In this way, you’re your own genetic engineer. Every moment in which you choose to maintain a negative thought or miserable feeling, you’re turning bad genes on and good ones off. Every moment in which you make the opposite choice, you’re sending a health-promoting signal to your body. It’s up to you.
My life’s work is all about training people in the skills required to trip their genetic switches toward the light side. There are scientifically proven ways to do this. Among my favorites are EFT (also called “tapping” or Emotional Freedom Techniques), mindfulness meditation, and biofeedback. I’ve conducted research showing that EFT tapping significantly lowers cortisol even as it improves mental health.
Through my books, online courses, and live training workshops, I strip away the myths and explain the hard science that underlines radical transformation. When you apply that science in practice, you learn to evoke mental and emotional states that promote peak health, inner peace, and a long and happy life. I am inspired every day by the breakthroughs I see people make when they apply these skills in practice.
I urge you to recognize the importance of your thoughts and feelings, and embrace their potential to send signals to your body. You’re the master of your genes rather than their servant. Claim that power, and you become your own genetic engineer, consciously making the choices that unlock your full potential.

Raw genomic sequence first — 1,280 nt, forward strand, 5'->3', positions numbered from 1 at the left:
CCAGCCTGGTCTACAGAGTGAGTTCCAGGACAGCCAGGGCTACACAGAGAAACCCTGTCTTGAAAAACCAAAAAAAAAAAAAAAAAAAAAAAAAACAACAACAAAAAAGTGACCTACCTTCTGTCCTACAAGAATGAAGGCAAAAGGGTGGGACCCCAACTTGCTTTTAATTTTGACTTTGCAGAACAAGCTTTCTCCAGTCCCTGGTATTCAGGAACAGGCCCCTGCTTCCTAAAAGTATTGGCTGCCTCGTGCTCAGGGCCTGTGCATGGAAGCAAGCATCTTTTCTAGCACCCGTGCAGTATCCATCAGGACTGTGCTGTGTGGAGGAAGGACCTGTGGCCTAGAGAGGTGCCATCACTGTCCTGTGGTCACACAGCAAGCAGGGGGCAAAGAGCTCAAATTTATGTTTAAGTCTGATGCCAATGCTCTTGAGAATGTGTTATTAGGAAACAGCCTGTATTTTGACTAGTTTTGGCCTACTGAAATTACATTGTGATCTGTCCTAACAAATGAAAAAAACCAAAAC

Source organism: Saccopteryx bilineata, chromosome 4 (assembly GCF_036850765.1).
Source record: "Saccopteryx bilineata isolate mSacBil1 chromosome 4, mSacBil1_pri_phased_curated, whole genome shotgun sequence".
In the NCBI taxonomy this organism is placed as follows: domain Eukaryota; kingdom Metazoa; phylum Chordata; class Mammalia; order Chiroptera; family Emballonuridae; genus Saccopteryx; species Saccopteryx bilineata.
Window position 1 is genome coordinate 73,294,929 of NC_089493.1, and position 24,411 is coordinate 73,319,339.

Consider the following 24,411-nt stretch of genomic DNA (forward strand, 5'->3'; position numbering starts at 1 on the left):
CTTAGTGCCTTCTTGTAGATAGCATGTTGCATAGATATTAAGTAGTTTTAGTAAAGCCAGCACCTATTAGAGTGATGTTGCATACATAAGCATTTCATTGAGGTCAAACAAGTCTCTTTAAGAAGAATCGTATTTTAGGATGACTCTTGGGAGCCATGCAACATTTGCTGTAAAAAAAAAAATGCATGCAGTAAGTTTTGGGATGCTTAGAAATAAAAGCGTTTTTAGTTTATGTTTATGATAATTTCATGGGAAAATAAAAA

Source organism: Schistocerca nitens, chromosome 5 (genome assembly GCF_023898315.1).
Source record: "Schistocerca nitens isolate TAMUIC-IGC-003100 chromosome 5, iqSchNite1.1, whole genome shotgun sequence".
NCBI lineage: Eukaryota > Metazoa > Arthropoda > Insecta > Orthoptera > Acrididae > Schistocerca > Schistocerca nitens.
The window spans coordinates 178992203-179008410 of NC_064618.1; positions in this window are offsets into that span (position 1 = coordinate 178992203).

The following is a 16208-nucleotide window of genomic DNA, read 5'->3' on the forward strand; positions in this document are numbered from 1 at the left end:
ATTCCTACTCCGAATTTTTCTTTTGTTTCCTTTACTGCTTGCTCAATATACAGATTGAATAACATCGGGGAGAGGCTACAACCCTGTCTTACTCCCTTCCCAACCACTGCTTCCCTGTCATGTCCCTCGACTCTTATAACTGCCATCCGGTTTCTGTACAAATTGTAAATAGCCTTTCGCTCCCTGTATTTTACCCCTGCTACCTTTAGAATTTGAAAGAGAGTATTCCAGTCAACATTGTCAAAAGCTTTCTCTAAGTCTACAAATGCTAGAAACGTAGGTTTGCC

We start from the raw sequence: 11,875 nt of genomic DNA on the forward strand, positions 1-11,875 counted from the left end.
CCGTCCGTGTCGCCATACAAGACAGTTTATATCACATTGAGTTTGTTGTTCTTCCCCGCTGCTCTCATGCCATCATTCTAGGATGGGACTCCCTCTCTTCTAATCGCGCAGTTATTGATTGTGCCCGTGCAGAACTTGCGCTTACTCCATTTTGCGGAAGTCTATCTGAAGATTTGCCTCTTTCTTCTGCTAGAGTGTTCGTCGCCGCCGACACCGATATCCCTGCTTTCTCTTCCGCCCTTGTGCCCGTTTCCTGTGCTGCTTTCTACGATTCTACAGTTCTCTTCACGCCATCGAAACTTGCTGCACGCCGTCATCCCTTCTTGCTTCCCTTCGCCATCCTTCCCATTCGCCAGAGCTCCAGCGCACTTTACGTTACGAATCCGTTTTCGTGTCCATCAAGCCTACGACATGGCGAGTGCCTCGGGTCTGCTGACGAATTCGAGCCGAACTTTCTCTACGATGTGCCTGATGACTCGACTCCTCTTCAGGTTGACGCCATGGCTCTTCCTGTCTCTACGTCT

Dawson Church, PhD,  is an award-winning author whose best-selling book, The Genie in Your Genes, has been hailed by reviewers as a breakthrough in our understanding of the link between emotions and genetics. He founded the National Institute for Integrative Healthcare to study and implement promising evidence-based psychological and medical techniques. His groundbreaking research has been published in prestigious scientific journals. He is the editor of Energy Psychology: Theory, Research, & Treatment, a peer-reviewed professional journal. He shares how to apply these breakthroughs to health and athletic performance through EFT Universe, one of the largest alternative medicine sites on the web. To learn more about Dawson Church, click here.

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This article appears in: 2014 Catalyst, Issue 2: Winter of Wellness